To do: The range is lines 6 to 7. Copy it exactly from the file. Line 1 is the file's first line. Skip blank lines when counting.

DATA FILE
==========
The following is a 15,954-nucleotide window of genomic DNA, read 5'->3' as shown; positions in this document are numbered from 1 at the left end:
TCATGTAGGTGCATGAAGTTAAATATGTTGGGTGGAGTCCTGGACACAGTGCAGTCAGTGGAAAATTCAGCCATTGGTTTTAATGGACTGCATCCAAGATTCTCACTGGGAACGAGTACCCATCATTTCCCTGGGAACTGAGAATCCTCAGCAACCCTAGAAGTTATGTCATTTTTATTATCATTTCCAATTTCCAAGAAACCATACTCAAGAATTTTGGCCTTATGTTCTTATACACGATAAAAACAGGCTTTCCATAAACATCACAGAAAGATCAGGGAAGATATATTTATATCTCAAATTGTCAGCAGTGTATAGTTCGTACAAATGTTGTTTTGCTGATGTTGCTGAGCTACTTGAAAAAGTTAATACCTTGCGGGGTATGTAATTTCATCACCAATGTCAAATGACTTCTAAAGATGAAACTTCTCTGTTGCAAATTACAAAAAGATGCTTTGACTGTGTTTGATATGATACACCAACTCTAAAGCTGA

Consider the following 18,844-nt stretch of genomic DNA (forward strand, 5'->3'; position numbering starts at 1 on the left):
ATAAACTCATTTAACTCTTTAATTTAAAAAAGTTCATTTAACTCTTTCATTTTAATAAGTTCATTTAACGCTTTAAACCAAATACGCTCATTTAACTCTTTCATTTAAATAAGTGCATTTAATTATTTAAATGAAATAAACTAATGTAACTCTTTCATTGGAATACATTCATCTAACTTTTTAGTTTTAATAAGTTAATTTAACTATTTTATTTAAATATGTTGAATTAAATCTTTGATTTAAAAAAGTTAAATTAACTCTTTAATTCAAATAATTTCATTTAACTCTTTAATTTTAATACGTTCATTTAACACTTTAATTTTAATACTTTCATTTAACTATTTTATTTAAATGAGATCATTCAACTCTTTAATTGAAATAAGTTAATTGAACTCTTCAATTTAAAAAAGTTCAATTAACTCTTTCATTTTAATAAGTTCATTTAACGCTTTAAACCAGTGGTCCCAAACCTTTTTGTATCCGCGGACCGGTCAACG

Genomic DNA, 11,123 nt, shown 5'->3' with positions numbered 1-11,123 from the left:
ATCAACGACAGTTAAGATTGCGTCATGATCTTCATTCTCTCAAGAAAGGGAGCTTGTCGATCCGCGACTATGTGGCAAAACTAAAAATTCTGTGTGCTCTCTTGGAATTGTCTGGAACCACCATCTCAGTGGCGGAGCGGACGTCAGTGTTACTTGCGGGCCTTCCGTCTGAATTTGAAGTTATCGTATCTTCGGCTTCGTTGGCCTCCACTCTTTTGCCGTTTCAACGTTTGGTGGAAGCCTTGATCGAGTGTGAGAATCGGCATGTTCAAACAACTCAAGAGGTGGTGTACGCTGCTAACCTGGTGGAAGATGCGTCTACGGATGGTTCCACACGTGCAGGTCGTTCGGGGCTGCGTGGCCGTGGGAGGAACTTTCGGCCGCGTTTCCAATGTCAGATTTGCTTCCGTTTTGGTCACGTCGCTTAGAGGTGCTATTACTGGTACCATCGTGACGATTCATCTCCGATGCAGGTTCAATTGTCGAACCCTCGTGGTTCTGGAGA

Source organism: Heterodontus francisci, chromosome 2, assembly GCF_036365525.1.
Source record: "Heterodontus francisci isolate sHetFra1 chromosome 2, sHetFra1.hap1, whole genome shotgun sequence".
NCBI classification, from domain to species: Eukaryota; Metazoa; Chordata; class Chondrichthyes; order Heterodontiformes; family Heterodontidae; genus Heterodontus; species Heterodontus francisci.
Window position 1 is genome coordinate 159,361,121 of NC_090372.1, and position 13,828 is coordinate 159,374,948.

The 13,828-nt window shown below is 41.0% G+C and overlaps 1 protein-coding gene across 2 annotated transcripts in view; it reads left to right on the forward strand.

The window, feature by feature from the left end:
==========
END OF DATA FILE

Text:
ATCAACGACAGTTAAGATTGCGTCATGATCTTCATTCTCTCAAGAAAGGGAGCTTGTCGATCCGCGACTATGTGGCAAAACTAAAAATTCTGTGTGCTCTCTTGGAATTGTCTGGAACCACCATCTCAGTGGCGGAGCGGACGTCAGTGTTACTTGCGGGCCTTCCGTCTGAATTTGAAGTTATCGTATCTTCGGCTTCGTTGGCCTCCACTCTTTTGCCGTTTCAACGTTTGGTGGAAGCCTTGATCGAGTGTGAGAATCGGCATGTTCAAACAACTCAAGAGGTGGTGTACGCTGCTAACCTGGTGGAAGATGCGTCTACGGATGGTTCCACACGTGCAGGTCGTTCGGGGCTGCGTGGCCGTGGGAGGAACTTTCGGCCGCGTTTCCAATGTCAGATTTGCTTCCGTTTTGGTCACGTCGCTTAGAGGTGCTATTACTGGTACCATCGTGACGATTCATCTCCGATGCAGGTTCAATTGTCGAACCCTCGTGGTTCTGGAGA

Source organism: Heterodontus francisci, chromosome 2, assembly GCF_036365525.1.